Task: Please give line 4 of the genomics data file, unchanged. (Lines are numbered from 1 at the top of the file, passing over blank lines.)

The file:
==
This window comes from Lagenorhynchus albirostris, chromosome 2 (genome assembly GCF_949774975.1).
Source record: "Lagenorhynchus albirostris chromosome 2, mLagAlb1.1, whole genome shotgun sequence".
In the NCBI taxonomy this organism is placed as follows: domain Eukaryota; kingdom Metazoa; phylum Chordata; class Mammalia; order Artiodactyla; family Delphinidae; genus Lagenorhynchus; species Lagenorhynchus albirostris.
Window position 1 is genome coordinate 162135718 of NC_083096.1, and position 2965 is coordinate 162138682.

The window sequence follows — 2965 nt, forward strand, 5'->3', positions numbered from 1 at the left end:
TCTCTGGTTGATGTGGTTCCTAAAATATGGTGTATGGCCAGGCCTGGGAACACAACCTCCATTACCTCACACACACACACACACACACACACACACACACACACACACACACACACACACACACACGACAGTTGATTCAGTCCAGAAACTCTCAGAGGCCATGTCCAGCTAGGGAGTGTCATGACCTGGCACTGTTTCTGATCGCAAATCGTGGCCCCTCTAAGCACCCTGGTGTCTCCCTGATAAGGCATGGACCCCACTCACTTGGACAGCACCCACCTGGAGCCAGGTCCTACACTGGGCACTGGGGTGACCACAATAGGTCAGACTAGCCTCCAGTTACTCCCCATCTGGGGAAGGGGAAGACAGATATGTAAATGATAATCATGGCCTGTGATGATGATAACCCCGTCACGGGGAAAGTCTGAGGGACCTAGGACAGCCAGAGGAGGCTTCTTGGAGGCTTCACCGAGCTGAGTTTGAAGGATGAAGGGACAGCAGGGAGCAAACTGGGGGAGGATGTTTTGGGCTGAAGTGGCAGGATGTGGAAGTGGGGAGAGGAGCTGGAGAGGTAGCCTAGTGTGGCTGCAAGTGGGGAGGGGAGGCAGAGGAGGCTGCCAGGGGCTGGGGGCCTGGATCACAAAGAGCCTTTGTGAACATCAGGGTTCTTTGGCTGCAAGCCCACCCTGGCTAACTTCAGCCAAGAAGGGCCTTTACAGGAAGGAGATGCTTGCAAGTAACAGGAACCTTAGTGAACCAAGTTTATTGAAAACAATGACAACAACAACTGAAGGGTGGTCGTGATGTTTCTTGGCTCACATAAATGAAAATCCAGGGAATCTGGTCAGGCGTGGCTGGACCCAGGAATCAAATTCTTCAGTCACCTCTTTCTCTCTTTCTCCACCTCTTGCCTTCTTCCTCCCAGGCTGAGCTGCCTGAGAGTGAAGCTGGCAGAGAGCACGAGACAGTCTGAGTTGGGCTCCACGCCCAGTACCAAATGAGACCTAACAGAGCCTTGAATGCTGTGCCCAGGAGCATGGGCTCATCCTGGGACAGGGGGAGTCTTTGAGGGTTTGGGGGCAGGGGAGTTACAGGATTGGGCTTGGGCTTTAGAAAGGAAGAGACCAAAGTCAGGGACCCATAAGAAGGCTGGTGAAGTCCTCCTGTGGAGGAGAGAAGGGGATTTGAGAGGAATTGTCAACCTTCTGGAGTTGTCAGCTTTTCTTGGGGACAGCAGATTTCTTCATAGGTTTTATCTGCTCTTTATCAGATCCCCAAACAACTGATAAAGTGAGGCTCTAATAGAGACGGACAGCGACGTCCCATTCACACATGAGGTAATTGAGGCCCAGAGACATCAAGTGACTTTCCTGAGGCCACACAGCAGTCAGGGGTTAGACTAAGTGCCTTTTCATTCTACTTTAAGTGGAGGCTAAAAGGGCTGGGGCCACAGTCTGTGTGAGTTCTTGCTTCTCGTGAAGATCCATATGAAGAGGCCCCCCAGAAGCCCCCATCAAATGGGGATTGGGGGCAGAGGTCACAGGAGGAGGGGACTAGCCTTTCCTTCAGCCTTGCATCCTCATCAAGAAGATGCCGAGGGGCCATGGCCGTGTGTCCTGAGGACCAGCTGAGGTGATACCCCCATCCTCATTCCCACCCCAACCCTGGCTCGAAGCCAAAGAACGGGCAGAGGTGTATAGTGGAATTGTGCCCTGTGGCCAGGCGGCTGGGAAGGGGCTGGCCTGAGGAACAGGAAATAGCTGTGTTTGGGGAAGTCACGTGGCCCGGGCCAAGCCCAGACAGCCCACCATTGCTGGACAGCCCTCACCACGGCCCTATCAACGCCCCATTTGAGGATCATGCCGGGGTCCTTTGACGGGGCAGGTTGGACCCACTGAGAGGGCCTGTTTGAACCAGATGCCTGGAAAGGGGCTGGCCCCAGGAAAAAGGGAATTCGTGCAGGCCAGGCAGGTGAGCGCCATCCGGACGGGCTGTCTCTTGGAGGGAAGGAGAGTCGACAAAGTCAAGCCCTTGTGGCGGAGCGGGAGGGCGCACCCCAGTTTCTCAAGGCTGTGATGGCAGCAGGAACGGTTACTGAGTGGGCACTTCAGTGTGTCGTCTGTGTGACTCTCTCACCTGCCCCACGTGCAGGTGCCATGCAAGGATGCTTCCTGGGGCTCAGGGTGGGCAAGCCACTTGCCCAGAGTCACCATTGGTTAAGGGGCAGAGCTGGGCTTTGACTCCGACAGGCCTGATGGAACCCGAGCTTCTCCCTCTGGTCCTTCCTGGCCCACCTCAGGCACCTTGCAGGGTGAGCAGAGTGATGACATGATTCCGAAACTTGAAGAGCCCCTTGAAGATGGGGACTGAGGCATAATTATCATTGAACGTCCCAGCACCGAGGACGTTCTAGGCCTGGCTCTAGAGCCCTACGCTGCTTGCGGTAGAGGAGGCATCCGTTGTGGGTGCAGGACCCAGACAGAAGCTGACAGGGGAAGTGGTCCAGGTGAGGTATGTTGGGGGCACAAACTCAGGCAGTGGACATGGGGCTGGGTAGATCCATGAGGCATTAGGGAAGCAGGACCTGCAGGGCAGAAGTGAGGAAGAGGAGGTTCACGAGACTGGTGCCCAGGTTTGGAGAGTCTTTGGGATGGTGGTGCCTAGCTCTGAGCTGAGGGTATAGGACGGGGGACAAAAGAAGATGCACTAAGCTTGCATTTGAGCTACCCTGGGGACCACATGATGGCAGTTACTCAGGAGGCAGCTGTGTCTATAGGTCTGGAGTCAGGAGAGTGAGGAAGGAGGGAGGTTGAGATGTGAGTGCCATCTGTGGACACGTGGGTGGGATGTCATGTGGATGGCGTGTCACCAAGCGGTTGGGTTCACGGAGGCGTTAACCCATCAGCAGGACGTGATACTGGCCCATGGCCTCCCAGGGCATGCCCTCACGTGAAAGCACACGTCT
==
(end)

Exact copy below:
Window position 1 is genome coordinate 162135718 of NC_083096.1, and position 2965 is coordinate 162138682.